NASA launched five rockets in five minutes early on Tuesday morning, as part of its ongoing ATREX mission to study the winds of the upper level jet stream. The rockets carry an onboard chemical which, when released, form clouds revealing wind patterns at outer reaches of Earth's atmosphere. And as you can see from the resulting photography, some striking cloud formations occurred.
Not to be confused with the experimental Japanese ramjet of the same name, ATREX stands for Anomalous Transport Rocket Experiment, which NASA describes as a "Heliophysics sounding rocket mission." Heliophysics merges meteorology and astrophysics, being a study of the interactions between the Sun's heliosphere and objects within its influence, including planetary atmospheres. A sounding rocket is merely another name for an instrument-carrying research rocket.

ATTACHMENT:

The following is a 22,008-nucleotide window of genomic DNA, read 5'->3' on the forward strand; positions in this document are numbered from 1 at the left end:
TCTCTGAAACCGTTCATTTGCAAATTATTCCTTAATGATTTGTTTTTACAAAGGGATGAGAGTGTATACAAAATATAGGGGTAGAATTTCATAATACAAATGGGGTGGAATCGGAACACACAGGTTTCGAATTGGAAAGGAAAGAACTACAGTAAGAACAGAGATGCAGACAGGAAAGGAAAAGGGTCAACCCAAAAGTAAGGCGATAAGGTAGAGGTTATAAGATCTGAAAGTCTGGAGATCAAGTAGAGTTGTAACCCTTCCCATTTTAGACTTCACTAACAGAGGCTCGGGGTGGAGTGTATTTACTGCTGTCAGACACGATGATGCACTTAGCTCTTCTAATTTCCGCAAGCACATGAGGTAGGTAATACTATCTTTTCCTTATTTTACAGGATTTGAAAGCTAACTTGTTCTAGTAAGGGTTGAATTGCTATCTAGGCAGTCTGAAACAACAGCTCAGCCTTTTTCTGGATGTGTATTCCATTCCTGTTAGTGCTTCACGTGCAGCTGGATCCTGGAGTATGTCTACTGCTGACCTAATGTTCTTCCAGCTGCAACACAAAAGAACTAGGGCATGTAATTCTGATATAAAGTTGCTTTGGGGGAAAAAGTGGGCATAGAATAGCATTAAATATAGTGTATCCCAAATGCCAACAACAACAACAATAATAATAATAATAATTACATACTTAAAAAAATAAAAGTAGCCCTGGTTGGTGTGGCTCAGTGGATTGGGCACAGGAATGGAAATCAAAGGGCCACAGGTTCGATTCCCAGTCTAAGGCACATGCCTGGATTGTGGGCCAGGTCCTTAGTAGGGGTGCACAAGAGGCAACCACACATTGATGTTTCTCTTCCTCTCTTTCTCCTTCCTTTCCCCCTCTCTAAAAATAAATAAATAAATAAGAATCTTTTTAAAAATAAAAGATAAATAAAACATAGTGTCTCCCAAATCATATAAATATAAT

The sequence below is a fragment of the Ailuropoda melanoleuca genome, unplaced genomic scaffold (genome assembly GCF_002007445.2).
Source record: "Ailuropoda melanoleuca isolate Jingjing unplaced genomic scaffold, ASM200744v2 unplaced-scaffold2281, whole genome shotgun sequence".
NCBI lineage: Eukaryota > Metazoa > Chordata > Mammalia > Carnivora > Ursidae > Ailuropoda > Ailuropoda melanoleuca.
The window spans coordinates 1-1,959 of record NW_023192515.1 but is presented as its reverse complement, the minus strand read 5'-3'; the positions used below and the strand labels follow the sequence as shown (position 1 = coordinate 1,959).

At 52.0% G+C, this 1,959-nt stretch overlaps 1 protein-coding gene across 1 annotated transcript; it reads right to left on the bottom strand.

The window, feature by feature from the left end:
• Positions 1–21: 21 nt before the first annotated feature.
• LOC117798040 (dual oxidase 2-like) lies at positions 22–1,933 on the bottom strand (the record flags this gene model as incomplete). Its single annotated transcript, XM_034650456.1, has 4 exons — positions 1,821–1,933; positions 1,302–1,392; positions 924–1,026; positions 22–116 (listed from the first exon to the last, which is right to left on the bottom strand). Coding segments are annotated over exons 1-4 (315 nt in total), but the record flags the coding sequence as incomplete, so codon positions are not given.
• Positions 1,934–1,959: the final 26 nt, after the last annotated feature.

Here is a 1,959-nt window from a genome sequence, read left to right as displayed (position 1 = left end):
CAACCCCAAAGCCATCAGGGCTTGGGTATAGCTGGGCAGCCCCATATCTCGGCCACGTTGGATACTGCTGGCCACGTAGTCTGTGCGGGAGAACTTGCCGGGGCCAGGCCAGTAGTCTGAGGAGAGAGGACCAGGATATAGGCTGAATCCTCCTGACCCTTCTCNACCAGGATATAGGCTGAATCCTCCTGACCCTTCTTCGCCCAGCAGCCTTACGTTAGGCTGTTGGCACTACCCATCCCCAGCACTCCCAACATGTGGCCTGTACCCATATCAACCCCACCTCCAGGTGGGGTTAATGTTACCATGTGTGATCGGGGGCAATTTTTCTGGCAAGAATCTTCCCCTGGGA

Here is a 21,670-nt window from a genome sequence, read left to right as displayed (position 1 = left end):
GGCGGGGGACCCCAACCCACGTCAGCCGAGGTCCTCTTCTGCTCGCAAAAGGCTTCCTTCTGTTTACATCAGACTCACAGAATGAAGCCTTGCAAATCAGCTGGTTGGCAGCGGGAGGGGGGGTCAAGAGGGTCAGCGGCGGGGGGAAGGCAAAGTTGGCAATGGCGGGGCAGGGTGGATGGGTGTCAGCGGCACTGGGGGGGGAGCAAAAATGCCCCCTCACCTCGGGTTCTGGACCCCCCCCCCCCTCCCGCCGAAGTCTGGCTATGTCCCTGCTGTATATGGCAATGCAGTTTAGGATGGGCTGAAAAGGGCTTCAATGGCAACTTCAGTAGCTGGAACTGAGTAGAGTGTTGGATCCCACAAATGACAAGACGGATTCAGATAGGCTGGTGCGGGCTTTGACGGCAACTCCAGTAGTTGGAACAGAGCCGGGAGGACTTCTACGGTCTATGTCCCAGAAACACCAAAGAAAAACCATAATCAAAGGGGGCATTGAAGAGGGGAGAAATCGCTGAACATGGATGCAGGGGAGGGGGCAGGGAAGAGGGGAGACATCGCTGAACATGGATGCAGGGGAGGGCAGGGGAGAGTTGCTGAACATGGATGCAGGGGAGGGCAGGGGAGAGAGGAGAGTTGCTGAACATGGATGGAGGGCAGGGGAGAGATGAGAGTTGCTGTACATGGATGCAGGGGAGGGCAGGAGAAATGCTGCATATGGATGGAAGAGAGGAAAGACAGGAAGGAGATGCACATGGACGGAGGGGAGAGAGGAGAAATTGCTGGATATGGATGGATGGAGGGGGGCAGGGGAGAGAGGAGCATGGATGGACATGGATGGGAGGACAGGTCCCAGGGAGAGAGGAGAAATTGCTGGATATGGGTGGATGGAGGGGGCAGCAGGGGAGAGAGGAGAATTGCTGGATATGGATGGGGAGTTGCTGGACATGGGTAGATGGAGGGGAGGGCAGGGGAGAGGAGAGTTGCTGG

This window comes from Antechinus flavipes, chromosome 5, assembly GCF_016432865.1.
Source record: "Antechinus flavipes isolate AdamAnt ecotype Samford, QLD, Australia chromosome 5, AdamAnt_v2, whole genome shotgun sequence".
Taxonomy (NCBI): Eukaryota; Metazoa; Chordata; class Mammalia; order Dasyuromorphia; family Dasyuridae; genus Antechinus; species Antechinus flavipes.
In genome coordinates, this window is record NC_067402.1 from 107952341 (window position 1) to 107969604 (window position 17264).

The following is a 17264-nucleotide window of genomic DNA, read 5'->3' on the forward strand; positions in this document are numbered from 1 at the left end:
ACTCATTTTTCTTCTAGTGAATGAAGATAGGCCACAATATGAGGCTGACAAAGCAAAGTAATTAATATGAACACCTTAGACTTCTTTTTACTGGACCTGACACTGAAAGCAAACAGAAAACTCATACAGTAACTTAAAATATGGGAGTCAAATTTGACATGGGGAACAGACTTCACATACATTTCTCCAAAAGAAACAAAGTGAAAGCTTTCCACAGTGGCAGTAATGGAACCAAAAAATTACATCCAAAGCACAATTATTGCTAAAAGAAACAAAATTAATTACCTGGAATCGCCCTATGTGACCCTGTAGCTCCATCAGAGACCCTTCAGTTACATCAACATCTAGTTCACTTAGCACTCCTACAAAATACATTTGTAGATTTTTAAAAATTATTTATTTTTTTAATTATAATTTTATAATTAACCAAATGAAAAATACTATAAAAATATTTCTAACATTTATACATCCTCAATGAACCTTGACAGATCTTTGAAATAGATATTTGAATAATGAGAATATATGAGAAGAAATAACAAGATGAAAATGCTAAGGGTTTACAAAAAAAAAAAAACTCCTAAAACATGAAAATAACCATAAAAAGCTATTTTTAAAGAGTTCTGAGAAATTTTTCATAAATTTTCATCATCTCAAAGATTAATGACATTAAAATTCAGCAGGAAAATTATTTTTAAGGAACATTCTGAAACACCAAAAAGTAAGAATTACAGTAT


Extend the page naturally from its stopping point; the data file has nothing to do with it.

The first ATREX rocket launched at 4:58 a.m. EDT from NASA's Wallops Flight Facility in Virginia, with the remaining four rockets launching at 80-second intervals. Each rocket carries chemicals released into the high-altitude jet stream (above what we usually hear referred to as jet streams in weather reports) between 60 and 65 miles (97 to 105 km) above the Earth, where winds roar at speeds that can exceed 300 mph (483 km/h).
And in addition to the winds, strong ionospheric electric currents occur at these altitudes which are thought to affect communications. As well as the chemical payloads, two of the rockets carried instruments to measure temperature and pressure at high altitudes.
Sightings of the distinctive clouds were report from as far afield as Wilmington, North Carolina; Charlestown, West Virginia; and Buffalo, New York. The ATREX mission concludes April 3. In addition to our photo gallery, a video of the rocket launches can be seen below.